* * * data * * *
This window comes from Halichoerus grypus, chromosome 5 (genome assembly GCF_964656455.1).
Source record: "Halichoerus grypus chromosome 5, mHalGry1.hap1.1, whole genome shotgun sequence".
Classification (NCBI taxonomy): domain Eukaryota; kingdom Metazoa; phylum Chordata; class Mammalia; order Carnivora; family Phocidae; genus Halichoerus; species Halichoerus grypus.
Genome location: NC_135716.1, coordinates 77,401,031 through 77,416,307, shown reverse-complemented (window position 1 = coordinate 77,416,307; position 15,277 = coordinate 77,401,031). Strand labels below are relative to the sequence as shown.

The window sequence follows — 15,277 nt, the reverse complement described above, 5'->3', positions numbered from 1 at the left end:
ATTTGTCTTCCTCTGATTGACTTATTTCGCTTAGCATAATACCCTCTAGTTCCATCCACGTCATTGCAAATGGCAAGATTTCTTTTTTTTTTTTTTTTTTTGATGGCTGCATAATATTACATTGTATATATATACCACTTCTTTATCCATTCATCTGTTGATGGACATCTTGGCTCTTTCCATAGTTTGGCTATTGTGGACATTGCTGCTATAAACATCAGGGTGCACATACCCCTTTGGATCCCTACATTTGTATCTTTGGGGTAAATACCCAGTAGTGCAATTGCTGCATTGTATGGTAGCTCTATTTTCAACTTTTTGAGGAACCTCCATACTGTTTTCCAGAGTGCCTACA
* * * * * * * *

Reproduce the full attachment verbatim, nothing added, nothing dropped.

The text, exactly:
This window comes from Halichoerus grypus, chromosome 5 (genome assembly GCF_964656455.1).
Source record: "Halichoerus grypus chromosome 5, mHalGry1.hap1.1, whole genome shotgun sequence".
Classification (NCBI taxonomy): domain Eukaryota; kingdom Metazoa; phylum Chordata; class Mammalia; order Carnivora; family Phocidae; genus Halichoerus; species Halichoerus grypus.
Genome location: NC_135716.1, coordinates 77,401,031 through 77,416,307, shown reverse-complemented (window position 1 = coordinate 77,416,307; position 15,277 = coordinate 77,401,031). Strand labels below are relative to the sequence as shown.

The window sequence follows — 15,277 nt, the reverse complement described above, 5'->3', positions numbered from 1 at the left end:
ATTTGTCTTCCTCTGATTGACTTATTTCGCTTAGCATAATACCCTCTAGTTCCATCCACGTCATTGCAAATGGCAAGATTTCTTTTTTTTTTTTTTTTTTTGATGGCTGCATAATATTACATTGTATATATATACCACTTCTTTATCCATTCATCTGTTGATGGACATCTTGGCTCTTTCCATAGTTTGGCTATTGTGGACATTGCTGCTATAAACATCAGGGTGCACATACCCCTTTGGATCCCTACATTTGTATCTTTGGGGTAAATACCCAGTAGTGCAATTGCTGCATTGTATGGTAGCTCTATTTTCAACTTTTTGAGGAACCTCCATACTGTTTTCCAGAGTGCCTACA